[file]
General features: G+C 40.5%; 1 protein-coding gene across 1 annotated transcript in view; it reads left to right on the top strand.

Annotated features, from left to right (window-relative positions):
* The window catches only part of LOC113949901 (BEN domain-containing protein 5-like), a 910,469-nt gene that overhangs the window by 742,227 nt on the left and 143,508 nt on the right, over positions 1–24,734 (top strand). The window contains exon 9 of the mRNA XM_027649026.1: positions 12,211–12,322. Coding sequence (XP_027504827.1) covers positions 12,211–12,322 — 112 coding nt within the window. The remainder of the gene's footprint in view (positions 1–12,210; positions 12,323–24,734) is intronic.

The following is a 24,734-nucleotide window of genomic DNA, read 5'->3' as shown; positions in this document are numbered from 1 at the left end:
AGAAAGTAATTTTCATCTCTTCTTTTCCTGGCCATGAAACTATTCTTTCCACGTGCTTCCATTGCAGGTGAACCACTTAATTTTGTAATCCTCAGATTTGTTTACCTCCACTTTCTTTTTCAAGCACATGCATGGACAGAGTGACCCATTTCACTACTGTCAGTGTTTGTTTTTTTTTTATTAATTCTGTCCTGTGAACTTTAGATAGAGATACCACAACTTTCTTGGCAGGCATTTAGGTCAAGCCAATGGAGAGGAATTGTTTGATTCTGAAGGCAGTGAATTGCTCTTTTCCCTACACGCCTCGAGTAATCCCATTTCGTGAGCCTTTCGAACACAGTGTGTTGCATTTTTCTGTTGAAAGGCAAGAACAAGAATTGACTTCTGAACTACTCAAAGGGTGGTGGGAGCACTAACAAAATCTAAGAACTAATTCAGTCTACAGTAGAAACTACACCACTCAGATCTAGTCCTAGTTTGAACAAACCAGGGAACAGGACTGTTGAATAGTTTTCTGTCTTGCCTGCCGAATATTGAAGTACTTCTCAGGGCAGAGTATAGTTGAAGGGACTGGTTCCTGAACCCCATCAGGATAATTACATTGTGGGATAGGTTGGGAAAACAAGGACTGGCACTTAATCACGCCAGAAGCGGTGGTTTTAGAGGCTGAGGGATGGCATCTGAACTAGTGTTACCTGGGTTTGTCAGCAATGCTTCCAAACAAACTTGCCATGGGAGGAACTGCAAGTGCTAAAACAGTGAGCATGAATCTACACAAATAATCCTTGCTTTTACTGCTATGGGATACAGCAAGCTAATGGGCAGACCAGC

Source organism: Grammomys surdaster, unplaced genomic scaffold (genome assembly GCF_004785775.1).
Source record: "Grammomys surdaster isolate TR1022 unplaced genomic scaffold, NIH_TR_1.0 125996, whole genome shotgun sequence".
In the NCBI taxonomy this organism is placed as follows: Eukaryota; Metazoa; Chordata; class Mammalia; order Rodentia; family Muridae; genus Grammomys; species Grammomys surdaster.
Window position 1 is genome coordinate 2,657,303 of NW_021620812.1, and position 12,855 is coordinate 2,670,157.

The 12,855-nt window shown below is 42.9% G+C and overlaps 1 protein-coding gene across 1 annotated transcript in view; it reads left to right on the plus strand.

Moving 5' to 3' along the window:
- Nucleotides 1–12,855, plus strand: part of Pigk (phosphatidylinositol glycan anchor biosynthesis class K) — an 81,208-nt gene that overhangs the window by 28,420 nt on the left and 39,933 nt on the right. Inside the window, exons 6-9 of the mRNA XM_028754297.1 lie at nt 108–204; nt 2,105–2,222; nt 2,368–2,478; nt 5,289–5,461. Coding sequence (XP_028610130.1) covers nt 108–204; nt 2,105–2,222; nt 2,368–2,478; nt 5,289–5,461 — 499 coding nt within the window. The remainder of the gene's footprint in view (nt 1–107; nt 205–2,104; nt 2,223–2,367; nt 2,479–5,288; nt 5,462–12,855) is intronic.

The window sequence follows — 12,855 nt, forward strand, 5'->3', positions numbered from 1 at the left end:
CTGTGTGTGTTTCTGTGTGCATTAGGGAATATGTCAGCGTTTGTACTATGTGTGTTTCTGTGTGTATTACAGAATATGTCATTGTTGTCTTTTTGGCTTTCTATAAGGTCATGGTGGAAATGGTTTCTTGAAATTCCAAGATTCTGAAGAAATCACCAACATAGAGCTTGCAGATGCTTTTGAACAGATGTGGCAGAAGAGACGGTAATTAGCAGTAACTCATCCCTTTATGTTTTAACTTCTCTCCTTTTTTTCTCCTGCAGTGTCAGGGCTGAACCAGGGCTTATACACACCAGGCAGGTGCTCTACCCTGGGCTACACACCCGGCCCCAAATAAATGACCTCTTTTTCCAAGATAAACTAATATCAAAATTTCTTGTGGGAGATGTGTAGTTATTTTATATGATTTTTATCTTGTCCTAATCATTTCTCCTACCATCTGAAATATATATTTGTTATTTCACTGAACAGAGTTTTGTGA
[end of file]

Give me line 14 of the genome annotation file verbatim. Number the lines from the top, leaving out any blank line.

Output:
CTGTGTGTGTTTCTGTGTGCATTAGGGAATATGTCAGCGTTTGTACTATGTGTGTTTCTGTGTGTATTACAGAATATGTCATTGTTGTCTTTTTGGCTTTCTATAAGGTCATGGTGGAAATGGTTTCTTGAAATTCCAAGATTCTGAAGAAATCACCAACATAGAGCTTGCAGATGCTTTTGAACAGATGTGGCAGAAGAGACGGTAATTAGCAGTAACTCATCCCTTTATGTTTTAACTTCTCTCCTTTTTTTCTCCTGCAGTGTCAGGGCTGAACCAGGGCTTATACACACCAGGCAGGTGCTCTACCCTGGGCTACACACCCGGCCCCAAATAAATGACCTCTTTTTCCAAGATAAACTAATATCAAAATTTCTTGTGGGAGATGTGTAGTTATTTTATATGATTTTTATCTTGTCCTAATCATTTCTCCTACCATCTGAAATATATATTTGTTATTTCACTGAACAGAGTTTTGTGA